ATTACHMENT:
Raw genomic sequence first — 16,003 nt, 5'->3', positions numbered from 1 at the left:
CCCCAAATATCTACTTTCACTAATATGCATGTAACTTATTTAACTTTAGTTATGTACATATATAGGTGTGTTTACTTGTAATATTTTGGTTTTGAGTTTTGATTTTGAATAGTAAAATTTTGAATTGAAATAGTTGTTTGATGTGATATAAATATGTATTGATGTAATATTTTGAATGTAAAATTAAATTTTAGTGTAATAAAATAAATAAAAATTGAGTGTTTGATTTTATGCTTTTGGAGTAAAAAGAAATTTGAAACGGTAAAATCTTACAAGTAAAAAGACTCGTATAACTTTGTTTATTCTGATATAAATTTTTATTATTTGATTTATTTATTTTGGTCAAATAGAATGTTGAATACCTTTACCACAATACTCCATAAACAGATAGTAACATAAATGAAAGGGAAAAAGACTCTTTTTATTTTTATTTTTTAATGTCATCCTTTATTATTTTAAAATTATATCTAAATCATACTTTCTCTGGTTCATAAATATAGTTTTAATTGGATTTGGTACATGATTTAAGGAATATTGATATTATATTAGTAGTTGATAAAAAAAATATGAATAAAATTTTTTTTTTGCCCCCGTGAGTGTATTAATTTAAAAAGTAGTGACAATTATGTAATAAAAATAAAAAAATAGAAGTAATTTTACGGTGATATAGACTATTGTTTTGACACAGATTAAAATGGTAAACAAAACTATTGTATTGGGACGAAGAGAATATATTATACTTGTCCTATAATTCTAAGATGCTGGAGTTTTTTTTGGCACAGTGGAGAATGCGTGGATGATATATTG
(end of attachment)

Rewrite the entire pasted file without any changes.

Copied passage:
Raw genomic sequence first — 16,003 nt, 5'->3', positions numbered from 1 at the left:
CCCCAAATATCTACTTTCACTAATATGCATGTAACTTATTTAACTTTAGTTATGTACATATATAGGTGTGTTTACTTGTAATATTTTGGTTTTGAGTTTTGATTTTGAATAGTAAAATTTTGAATTGAAATAGTTGTTTGATGTGATATAAATATGTATTGATGTAATATTTTGAATGTAAAATTAAATTTTAGTGTAATAAAATAAATAAAAATTGAGTGTTTGATTTTATGCTTTTGGAGTAAAAAGAAATTTGAAACGGTAAAATCTTACAAGTAAAAAGACTCGTATAACTTTGTTTATTCTGATATAAATTTTTATTATTTGATTTATTTATTTTGGTCAAATAGAATGTTGAATACCTTTACCACAATACTCCATAAACAGATAGTAACATAAATGAAAGGGAAAAAGACTCTTTTTATTTTTATTTTTTAATGTCATCCTTTATTATTTTAAAATTATATCTAAATCATACTTTCTCTGGTTCATAAATATAGTTTTAATTGGATTTGGTACATGATTTAAGGAATATTGATATTATATTAGTAGTTGATAAAAAAAATATGAATAAAATTTTTTTTTTGCCCCCGTGAGTGTATTAATTTAAAAAGTAGTGACAATTATGTAATAAAAATAAAAAAATAGAAGTAATTTTACGGTGATATAGACTATTGTTTTGACACAGATTAAAATGGTAAACAAAACTATTGTATTGGGACGAAGAGAATATATTATACTTGTCCTATAATTCTAAGATGCTGGAGTTTTTTTTGGCACAGTGGAGAATGCGTGGATGATATATTG